Without the support and openness of professional associations like Camera Nazionale della Moda Italiana, Altagamma, Pitti Immagine Uomo or Fortune Character Institute in Beijing, I certainly would not have been able to learn from or meet so many of the distinguished managers in the Italian and international luxury fashion industry, such as Mario Boselli, Paolo Panerai, Paolo and Benedetta Zegna, Armando Branchini, Filippo Cavalli, Brunello Cucinelli, Umberto Angeloni, Annalisa Tarquini, Tina Zhou, Paolo Bellamoli and Romano Cappellari. Thanks to these persons' professional time and commitment, I am able to be an integral and fundamental part of the Italian and international luxury fashion system.

Since 2008 these stepping stones have brought me to be accepted on the faculty of Italy's top financial daily Il Sole 24 Ore and their International Master in Luxury Management. It's their Business School's first full-time English program which begins in November and where I will be presenting a seminar in Luxury Fashion Licensing. Other faculty members already on board include Bain & Co., BCG, Bulgari, Brioni, Ferragamo, Diesel and Maserati. Challenging company to be a part of, but my experience and confidence tell me that it will be a pleasure to share my know-how with students and the future business class.

Looking forward to an exciting Autumn 2014 season! See you on the street, at work and at the shows.
 

09 maggio 2014

How to Be a Brand: from Manufacturer to Luxury

On May 8th the Turkish Clothing Manufacturers Association organized their 7th Annual Istanbul Fashion Conference at the ShangriLa Bosphorus Hotel in Istanbul, Turkey. It was an honor and pleasure for me to participate as guest speaker in front of so many positive and forward-thinking local entrepreneurs seeking to expand their brands, not only locally and regionally, but internationally.

In recognition of the superior efforts and organization by TGSD's President, Mr. Cem Negrin, I am pleased to make available my presentation How to be a Brand. I am grateful to have been able to discover this great city and country, and look forward to further dialogue with the participants and members of the Association. Best of luck to you in the future! PGDS

 

27 marzo 2014

Branding at the Istanbul Fashion Conference, May 8-9

Where is the globalization of the fashion and luxury branding heading? Local brands from Europe strongly desire to be present in developing Asian markets, yet the big luxury conglomerates are currently sustaining moderate growth in those same areas. At the same time, the so-called "superbrands" like LV, Prada and Gucci are paving the way for less abundant, niche brands to find success in the Asian consumer mindsets.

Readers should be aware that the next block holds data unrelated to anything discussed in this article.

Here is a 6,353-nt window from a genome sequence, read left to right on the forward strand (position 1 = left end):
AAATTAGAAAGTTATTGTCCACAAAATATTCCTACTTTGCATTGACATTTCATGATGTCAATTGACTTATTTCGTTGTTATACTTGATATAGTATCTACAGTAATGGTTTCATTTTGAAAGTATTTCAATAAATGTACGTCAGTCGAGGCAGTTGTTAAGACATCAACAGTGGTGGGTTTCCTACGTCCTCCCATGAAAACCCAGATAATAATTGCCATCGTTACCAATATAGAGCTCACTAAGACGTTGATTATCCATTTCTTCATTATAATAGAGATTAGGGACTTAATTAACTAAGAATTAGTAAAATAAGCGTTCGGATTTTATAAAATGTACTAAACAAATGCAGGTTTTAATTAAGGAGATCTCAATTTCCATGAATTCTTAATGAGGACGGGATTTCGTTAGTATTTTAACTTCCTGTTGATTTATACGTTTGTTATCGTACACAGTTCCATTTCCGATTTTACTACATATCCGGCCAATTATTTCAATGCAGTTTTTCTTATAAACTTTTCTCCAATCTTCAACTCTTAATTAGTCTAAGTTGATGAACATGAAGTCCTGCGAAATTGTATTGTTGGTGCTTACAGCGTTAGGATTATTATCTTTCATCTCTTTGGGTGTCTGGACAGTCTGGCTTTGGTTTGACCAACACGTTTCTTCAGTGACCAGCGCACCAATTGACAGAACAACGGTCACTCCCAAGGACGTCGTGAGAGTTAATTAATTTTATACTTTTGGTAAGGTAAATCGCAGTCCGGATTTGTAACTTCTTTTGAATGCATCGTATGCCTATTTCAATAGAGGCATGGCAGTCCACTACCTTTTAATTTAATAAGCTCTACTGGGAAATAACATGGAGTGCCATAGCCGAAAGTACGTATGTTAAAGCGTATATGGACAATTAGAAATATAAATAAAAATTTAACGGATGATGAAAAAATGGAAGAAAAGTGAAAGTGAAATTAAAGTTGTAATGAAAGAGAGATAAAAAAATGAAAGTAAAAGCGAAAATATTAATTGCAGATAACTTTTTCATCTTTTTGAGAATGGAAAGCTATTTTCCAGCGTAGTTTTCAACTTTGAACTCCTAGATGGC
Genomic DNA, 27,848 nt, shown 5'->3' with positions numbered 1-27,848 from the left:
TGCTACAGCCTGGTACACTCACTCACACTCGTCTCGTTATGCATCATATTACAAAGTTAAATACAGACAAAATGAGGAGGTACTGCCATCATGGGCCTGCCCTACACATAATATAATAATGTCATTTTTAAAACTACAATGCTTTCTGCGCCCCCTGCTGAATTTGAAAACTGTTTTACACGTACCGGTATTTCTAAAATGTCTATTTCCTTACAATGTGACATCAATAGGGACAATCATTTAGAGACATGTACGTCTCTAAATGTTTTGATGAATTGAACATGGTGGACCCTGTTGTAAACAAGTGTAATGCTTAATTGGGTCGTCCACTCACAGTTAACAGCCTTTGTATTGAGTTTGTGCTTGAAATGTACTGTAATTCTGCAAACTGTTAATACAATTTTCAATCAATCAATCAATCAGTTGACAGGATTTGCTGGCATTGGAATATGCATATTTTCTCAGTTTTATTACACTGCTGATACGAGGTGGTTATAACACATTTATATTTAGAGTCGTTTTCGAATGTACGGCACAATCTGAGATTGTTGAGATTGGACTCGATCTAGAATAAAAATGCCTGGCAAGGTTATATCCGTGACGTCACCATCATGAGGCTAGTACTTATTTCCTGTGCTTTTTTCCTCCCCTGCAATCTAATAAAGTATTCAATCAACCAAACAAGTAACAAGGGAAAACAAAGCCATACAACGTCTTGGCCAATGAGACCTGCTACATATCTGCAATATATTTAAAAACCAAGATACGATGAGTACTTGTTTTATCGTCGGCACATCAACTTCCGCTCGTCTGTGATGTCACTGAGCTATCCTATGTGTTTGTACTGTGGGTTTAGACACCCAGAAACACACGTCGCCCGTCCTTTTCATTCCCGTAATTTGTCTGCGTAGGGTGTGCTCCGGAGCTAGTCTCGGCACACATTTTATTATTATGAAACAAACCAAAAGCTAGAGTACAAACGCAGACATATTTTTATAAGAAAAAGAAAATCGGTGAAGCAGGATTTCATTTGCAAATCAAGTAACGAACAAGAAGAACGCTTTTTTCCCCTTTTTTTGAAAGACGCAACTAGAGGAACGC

How is the increasingly well-travelled middle class consumer from the BRIC countries (Brazil, Russia, India and China) being compared to the high growth potential of the CIVETS markets (Colombia, Indonesia, Vietnam, Egypt, Turkey and South Africa)?
What role is price, brand awareness and brand personality playing between these different regions, including the USA?
How can brands, manufacturers and suppliers take advantage of the existing opportunities in a most challenging business climate?
These are just some of the issues and themes I will be presenting during the Branding session at the 7th Istanbul Fashion Conference, organized by the Turkish Clothing Manufacturers Association and held at the Shangri-La Bosphorus Hotel on May 8-9.
Attached below are some of the promotional brochures made available by the organizers.






21 febbraio 2014

India and The New Global Consumer

Did you know that there will be nearly one billion middle-class consumers in China and India within the next ten years?
More than 135 Million Chinese and Indians will graduate from college, bringing many new households into the middle and upper classes.

Like happened to me in China, there was first a calling for education, then strategy and finally business development and relationship building. I started teaching Luxury Brand Management courses at Jiao Tong University in Shanghai (thanks to Fondazione CUOA), thereafter bringing new EU brands to fashion trade exhibitions at Novomania and CHIC, communicating luxury and fashion brand values through Fortune Character Magazine, organizing the Luxury in China Summit in Shanghai, all while putting companies together for long-term commitments.

Now after 5 years working successfully in China, India is calling me in a similar way. And I am answering the call here too with an investigative and research mission to Mumbai from February 24-March 2. I am curious to see the contrasts between high and low end, while at the same time feeling the people's need to enthousiastically improve oneself and connect with the rest of the world.

Interestingly, one of my recent keynote speeches in China, at the IAF Conference in Kunshan, was published in the new print edition of India's fashion trade publication Fibre2fashion Magazine, November 2013 issue. Thank you very much India, I like you already! See article below.